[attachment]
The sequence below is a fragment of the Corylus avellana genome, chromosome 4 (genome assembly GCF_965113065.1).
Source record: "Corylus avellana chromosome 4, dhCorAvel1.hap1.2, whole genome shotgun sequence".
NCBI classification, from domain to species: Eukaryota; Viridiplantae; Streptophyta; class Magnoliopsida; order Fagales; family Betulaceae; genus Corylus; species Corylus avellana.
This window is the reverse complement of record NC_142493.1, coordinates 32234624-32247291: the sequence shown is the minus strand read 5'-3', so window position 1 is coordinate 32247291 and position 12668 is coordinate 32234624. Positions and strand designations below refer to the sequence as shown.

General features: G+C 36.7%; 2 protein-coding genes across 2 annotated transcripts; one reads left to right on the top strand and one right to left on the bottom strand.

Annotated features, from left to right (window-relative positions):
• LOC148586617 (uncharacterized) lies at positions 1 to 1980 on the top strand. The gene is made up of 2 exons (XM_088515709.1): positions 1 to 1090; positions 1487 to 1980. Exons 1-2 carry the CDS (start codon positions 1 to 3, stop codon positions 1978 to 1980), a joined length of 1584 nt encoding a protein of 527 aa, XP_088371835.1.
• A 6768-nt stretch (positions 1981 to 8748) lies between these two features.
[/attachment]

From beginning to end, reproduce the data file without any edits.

The sequence below is a fragment of the Corylus avellana genome, chromosome 4 (genome assembly GCF_965113065.1).
Source record: "Corylus avellana chromosome 4, dhCorAvel1.hap1.2, whole genome shotgun sequence".
NCBI classification, from domain to species: Eukaryota; Viridiplantae; Streptophyta; class Magnoliopsida; order Fagales; family Betulaceae; genus Corylus; species Corylus avellana.
This window is the reverse complement of record NC_142493.1, coordinates 32234624-32247291: the sequence shown is the minus strand read 5'-3', so window position 1 is coordinate 32247291 and position 12668 is coordinate 32234624. Positions and strand designations below refer to the sequence as shown.

General features: G+C 36.7%; 2 protein-coding genes across 2 annotated transcripts; one reads left to right on the top strand and one right to left on the bottom strand.

Annotated features, from left to right (window-relative positions):
• LOC148586617 (uncharacterized) lies at positions 1 to 1980 on the top strand. The gene is made up of 2 exons (XM_088515709.1): positions 1 to 1090; positions 1487 to 1980. Exons 1-2 carry the CDS (start codon positions 1 to 3, stop codon positions 1978 to 1980), a joined length of 1584 nt encoding a protein of 527 aa, XP_088371835.1.
• A 6768-nt stretch (positions 1981 to 8748) lies between these two features.